9. #9

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    Quote Originally Posted by lalittle
    I thought of this, but I was afraid that the problem could be due to something else such as a bent arch, which could theoretically cause the same sort of off center appearence. If this was the case, I was afraid that filing the dropouts would not "really" fix the problem since I'd be compensating for one error with another error.
    Larry
    There are a couple of ways to determine if it is one fork leg that is longer than the other which is causing this problem or if it is something else.

    One of the first things to check is if the front wheel sits dead center under the steer tube/head tube. It may be easier to visually see this if you take the spring/air out of the fork so you can compress the fork all the way down. The next thing to check is if the axle sits perpendicular to the fork lowers. This can be done by taking a 12" carpenter's square and placing the short side into both dropouts at the same time, and see how the long side aligns with the lowers. Do this on both the left and right side of the fork and see if you can see any differences. If the wheel does not sit centered under the steer tube and the drop-outs are not perpendicular to the lowers, then you have your answer.

    Quote Originally Posted by lalittle
    This statement interests me a great deal. This would seem to imply that Manitou considers a certain amount of error to be within acceptable tolerances, which might explain why I've been told by some people that this is not something to worry about. The really important question therefore becomes: Just how much off center is "too much"? Can you give me any approximate measurement numbers just to make sure we're on the same page here? Saying "visible" is one thing, but if you could give me a number, there would be no misunderstanding as to what constitutes enough of an error such that it needs addressing. Larry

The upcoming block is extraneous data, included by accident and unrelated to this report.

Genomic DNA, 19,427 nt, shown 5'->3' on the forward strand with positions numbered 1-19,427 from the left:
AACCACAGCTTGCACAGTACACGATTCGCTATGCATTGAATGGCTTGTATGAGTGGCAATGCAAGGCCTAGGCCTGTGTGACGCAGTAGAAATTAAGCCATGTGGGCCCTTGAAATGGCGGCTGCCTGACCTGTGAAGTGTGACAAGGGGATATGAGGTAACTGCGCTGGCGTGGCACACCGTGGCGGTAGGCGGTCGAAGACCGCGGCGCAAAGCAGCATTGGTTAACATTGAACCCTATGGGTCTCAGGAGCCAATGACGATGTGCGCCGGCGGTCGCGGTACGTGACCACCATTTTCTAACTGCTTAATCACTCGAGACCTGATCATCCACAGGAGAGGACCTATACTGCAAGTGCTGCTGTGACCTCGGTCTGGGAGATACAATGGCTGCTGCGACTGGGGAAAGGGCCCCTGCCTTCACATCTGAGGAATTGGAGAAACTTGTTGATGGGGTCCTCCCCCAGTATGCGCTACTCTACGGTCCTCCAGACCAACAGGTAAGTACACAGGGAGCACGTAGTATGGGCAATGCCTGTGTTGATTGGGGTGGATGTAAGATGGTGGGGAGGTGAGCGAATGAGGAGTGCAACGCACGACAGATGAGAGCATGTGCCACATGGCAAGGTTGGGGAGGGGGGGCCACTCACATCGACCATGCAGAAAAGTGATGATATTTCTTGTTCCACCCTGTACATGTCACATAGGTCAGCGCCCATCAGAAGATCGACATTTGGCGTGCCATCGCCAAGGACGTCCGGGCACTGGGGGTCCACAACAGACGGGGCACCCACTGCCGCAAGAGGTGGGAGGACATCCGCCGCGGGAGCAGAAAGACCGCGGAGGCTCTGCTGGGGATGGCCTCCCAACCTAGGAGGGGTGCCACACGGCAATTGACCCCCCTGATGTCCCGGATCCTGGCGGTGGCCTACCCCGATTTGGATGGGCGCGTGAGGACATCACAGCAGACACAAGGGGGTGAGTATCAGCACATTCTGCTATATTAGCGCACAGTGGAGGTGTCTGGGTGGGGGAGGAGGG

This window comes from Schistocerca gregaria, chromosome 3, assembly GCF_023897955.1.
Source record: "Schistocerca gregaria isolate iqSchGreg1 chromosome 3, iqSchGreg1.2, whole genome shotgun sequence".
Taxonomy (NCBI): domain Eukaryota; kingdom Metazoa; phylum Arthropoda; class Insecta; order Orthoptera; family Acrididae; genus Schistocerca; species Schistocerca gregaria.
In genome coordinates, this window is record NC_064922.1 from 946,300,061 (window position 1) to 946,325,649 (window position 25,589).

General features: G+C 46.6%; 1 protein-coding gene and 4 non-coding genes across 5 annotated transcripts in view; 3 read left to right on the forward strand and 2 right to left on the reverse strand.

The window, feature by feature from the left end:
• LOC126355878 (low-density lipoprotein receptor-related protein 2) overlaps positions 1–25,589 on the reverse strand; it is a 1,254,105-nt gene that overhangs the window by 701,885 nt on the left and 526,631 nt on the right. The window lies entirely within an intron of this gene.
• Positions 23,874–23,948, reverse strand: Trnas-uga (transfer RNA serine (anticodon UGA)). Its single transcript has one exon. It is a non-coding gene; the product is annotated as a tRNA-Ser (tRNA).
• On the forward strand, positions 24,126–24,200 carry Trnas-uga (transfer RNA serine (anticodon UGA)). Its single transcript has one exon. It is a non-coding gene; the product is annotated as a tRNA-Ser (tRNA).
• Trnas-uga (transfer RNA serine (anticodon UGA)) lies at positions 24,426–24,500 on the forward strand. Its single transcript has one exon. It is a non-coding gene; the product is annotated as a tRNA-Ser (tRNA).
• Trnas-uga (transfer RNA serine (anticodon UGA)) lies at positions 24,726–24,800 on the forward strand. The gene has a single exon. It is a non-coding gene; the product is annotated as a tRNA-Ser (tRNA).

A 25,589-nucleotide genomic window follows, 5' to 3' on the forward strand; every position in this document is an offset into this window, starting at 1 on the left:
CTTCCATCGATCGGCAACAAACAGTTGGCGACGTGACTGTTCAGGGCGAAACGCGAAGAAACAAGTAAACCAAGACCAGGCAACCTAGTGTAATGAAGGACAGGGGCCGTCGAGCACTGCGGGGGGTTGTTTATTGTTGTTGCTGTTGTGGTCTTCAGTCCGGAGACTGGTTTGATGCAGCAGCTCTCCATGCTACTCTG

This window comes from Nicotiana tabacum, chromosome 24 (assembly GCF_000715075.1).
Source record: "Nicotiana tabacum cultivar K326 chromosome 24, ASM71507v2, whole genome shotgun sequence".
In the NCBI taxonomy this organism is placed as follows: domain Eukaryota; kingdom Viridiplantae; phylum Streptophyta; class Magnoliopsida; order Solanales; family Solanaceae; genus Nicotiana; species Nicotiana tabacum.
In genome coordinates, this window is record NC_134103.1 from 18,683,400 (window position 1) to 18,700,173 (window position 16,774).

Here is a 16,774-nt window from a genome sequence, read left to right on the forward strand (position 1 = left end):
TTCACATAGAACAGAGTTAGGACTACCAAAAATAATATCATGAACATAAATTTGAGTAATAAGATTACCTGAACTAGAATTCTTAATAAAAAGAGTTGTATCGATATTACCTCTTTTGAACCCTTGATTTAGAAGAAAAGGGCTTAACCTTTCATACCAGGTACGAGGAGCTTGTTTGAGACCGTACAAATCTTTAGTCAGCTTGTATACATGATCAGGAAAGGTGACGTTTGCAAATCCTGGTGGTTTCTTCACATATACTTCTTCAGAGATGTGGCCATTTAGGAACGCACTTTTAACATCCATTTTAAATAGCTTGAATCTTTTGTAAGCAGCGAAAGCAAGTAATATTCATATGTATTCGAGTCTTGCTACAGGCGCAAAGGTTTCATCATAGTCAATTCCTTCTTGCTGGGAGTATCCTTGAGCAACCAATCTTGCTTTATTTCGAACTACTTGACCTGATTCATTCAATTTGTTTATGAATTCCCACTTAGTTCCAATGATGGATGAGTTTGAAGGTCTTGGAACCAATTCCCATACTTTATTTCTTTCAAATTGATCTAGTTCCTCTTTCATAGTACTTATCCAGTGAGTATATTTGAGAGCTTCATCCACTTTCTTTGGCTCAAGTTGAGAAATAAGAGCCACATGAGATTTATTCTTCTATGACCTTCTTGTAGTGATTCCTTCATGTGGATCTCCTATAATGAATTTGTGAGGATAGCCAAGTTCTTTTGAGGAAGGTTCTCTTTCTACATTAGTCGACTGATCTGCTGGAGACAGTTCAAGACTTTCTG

To me, if the wheel is even off at all by a noticeable amount I correct it, 3 mm would be a enough to deal with it.

    When correcting the problem, tape up the smaller tapered half of the round file with electrical tape. That way, you can slide that end of the file in the opposite drop-out you are correcting so it acts as a guide. This will make sure both slots stay aligned relative to each other. Use a carpenter's square and visual examination to judge your results. Just remeber that the threads on the axle will sink into the drop-out again after the first few rides so it is better to go not quite far enough than all the way perfect otherwise you will have over compensated.